4. Yes, Trump identifies with “strong leaders.”  What do people want?  A continuation of the “Empire” as it operated under Clinton, Bush, and Obama?  Bunch of weak elites of both parties are nostalgic for the era of the USA telling everyone else what they had otta do, while getting bent-over on trade and other stuff.  Times up.
  5. Minor social stuff.  A.) Wait, Asia Argento had sex with  a 17 year-old boy and he was “traumatized”?  As opposed to grateful?  You ever see her in “La Reine Margot”?  Was he fighting to keep his virginity?  You know any 17 year old boys who are/were saving it for marriage?  Me neither.  America never was “Up With People.”  Then, how did the stuff come to the NYT?  And why were they in such a hurry to publish it?  To bust on an immigrant woman who may or may not be a little kinky?  Think about that one.  B.)  One little picture in the paper of the activists who pulled down the statue of “Silent Sam” at Chapel Hill.  (S’OK by me.  My great-great grandfather was killed at Nashville commanding the 35th Iowa Volunteer Infantry Regiment.  Picture of him getting knocked backward off his horse by a minie-ball to the head appeared on the front page of Harpers.  Burn the whole place down.)  In that picture, all but one of the people is white.  In the story accompanying the picture, the black people who are interviewed are described as being at the back of the crowd.  Was the crowd truly multi-racial, diverse, and inclusive, or was it a bunch of white activists who appropriated the justifiable anger of African-Americans for their own purposes? I would really appreciate it if people could give me some information or advice here.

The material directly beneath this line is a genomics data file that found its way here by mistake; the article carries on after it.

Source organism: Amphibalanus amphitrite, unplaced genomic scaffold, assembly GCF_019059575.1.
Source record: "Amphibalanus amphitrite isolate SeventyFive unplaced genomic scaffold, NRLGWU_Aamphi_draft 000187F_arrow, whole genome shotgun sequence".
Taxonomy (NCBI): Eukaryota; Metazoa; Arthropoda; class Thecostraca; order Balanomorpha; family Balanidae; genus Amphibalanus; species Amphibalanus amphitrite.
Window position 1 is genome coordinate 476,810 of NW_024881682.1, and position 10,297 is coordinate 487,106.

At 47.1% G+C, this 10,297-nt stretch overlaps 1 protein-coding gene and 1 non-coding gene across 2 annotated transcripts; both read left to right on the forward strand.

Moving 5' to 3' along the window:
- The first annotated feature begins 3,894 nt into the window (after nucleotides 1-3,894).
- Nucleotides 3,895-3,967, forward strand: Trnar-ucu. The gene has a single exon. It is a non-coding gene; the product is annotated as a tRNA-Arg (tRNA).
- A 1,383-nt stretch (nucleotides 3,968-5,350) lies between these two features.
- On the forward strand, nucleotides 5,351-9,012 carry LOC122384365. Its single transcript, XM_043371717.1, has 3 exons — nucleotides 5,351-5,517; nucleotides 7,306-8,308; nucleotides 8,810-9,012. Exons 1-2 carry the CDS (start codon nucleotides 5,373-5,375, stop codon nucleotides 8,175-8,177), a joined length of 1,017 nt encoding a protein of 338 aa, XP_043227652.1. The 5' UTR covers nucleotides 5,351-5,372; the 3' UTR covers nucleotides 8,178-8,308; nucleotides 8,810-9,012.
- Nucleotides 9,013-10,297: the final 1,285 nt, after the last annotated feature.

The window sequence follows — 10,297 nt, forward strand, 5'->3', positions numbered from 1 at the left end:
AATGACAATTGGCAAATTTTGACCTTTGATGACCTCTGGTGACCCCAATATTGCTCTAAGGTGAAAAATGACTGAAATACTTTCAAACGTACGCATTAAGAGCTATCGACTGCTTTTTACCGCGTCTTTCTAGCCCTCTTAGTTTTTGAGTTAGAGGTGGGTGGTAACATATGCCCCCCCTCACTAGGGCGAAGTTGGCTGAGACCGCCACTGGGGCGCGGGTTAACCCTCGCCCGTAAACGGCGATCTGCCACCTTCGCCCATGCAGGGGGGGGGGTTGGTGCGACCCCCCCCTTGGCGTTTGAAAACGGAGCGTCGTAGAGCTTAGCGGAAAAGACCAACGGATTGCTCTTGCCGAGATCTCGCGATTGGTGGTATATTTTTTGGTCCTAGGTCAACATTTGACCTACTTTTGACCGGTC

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Kishinev 1903.

When our family did a study-abroad stint in Paris, I failed to get my sons into the local French public schools.  As a fallback, I enrolled my older boy in a commercial language class.[1]  He soon reported that his classmates were Portuguese plasterers and Moldavian cleaning ladies.  (He spent the rest of his time panhandling).  Now Moldavia is just a squalid and impoverished country waiting to be flossed from the gap between Ukraine and Rumania.  Better than a hundred years ago, however, it was just a squalid and impoverished territory of the rotting Russian Empire of the Tsars.  In Moldavia, there was a town called Kishinev.

Kishinev became a railroad town on the southwestern edge of the Russian Empire.  It attracted businessmen and entrepreneurs and people looking for jobs.  A dozen factories sprang up, but most people shopped in street bazaars.  By 1897, almost half (46 percent) of the city’s population were Jews.  Perhaps 50,000 people.  Familiarity did not breed fraternity.